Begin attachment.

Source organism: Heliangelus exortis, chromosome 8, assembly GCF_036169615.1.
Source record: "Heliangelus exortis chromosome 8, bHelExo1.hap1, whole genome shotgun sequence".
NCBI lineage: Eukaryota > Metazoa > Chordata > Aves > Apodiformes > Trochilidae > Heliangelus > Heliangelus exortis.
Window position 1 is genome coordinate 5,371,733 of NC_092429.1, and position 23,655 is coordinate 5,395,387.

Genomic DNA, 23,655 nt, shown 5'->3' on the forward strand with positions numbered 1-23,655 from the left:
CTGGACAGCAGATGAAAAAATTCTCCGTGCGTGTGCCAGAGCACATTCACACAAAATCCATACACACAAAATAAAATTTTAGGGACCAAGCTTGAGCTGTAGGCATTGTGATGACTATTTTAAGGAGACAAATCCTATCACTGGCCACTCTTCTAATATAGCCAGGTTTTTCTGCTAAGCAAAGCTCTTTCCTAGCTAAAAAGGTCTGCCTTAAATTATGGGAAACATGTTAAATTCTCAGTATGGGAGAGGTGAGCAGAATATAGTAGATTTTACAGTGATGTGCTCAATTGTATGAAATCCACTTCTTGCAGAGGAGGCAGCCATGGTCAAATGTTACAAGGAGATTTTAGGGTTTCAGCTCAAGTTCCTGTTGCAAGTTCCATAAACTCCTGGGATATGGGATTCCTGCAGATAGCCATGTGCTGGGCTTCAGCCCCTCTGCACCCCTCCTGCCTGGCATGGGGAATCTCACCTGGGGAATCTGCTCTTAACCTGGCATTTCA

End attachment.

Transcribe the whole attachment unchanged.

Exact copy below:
Source organism: Heliangelus exortis, chromosome 8, assembly GCF_036169615.1.
Source record: "Heliangelus exortis chromosome 8, bHelExo1.hap1, whole genome shotgun sequence".
NCBI lineage: Eukaryota > Metazoa > Chordata > Aves > Apodiformes > Trochilidae > Heliangelus > Heliangelus exortis.
Window position 1 is genome coordinate 5,371,733 of NC_092429.1, and position 23,655 is coordinate 5,395,387.

Genomic DNA, 23,655 nt, shown 5'->3' on the forward strand with positions numbered 1-23,655 from the left:
CTGGACAGCAGATGAAAAAATTCTCCGTGCGTGTGCCAGAGCACATTCACACAAAATCCATACACACAAAATAAAATTTTAGGGACCAAGCTTGAGCTGTAGGCATTGTGATGACTATTTTAAGGAGACAAATCCTATCACTGGCCACTCTTCTAATATAGCCAGGTTTTTCTGCTAAGCAAAGCTCTTTCCTAGCTAAAAAGGTCTGCCTTAAATTATGGGAAACATGTTAAATTCTCAGTATGGGAGAGGTGAGCAGAATATAGTAGATTTTACAGTGATGTGCTCAATTGTATGAAATCCACTTCTTGCAGAGGAGGCAGCCATGGTCAAATGTTACAAGGAGATTTTAGGGTTTCAGCTCAAGTTCCTGTTGCAAGTTCCATAAACTCCTGGGATATGGGATTCCTGCAGATAGCCATGTGCTGGGCTTCAGCCCCTCTGCACCCCTCCTGCCTGGCATGGGGAATCTCACCTGGGGAATCTGCTCTTAACCTGGCATTTCA